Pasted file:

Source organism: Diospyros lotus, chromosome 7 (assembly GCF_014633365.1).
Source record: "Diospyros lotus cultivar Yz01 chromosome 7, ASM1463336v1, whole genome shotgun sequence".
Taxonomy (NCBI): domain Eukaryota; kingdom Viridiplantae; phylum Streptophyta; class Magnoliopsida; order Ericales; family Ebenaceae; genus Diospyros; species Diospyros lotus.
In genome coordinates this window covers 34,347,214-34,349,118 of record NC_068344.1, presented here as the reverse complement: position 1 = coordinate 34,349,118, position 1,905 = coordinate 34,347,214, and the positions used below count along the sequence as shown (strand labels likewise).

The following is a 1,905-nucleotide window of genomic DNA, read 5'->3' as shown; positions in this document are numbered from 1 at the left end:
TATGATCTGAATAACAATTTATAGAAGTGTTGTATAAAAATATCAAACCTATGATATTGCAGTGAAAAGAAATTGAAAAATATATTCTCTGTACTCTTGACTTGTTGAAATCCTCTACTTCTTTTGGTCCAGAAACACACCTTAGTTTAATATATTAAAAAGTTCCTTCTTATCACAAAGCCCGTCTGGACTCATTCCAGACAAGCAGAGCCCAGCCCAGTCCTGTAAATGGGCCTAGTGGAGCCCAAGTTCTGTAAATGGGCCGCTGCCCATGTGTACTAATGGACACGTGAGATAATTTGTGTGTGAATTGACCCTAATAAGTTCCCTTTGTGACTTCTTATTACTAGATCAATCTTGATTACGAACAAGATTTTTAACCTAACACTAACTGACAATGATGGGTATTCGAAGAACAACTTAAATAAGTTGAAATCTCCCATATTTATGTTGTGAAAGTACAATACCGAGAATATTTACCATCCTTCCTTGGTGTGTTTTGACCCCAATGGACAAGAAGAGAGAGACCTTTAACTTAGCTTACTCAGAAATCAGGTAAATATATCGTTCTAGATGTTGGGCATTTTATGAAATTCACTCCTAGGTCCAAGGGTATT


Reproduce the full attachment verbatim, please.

Source organism: Diospyros lotus, chromosome 7 (assembly GCF_014633365.1).
Source record: "Diospyros lotus cultivar Yz01 chromosome 7, ASM1463336v1, whole genome shotgun sequence".
Taxonomy (NCBI): domain Eukaryota; kingdom Viridiplantae; phylum Streptophyta; class Magnoliopsida; order Ericales; family Ebenaceae; genus Diospyros; species Diospyros lotus.
In genome coordinates this window covers 34,347,214-34,349,118 of record NC_068344.1, presented here as the reverse complement: position 1 = coordinate 34,349,118, position 1,905 = coordinate 34,347,214, and the positions used below count along the sequence as shown (strand labels likewise).

The following is a 1,905-nucleotide window of genomic DNA, read 5'->3' as shown; positions in this document are numbered from 1 at the left end:
TATGATCTGAATAACAATTTATAGAAGTGTTGTATAAAAATATCAAACCTATGATATTGCAGTGAAAAGAAATTGAAAAATATATTCTCTGTACTCTTGACTTGTTGAAATCCTCTACTTCTTTTGGTCCAGAAACACACCTTAGTTTAATATATTAAAAAGTTCCTTCTTATCACAAAGCCCGTCTGGACTCATTCCAGACAAGCAGAGCCCAGCCCAGTCCTGTAAATGGGCCTAGTGGAGCCCAAGTTCTGTAAATGGGCCGCTGCCCATGTGTACTAATGGACACGTGAGATAATTTGTGTGTGAATTGACCCTAATAAGTTCCCTTTGTGACTTCTTATTACTAGATCAATCTTGATTACGAACAAGATTTTTAACCTAACACTAACTGACAATGATGGGTATTCGAAGAACAACTTAAATAAGTTGAAATCTCCCATATTTATGTTGTGAAAGTACAATACCGAGAATATTTACCATCCTTCCTTGGTGTGTTTTGACCCCAATGGACAAGAAGAGAGAGACCTTTAACTTAGCTTACTCAGAAATCAGGTAAATATATCGTTCTAGATGTTGGGCATTTTATGAAATTCACTCCTAGGTCCAAGGGTATT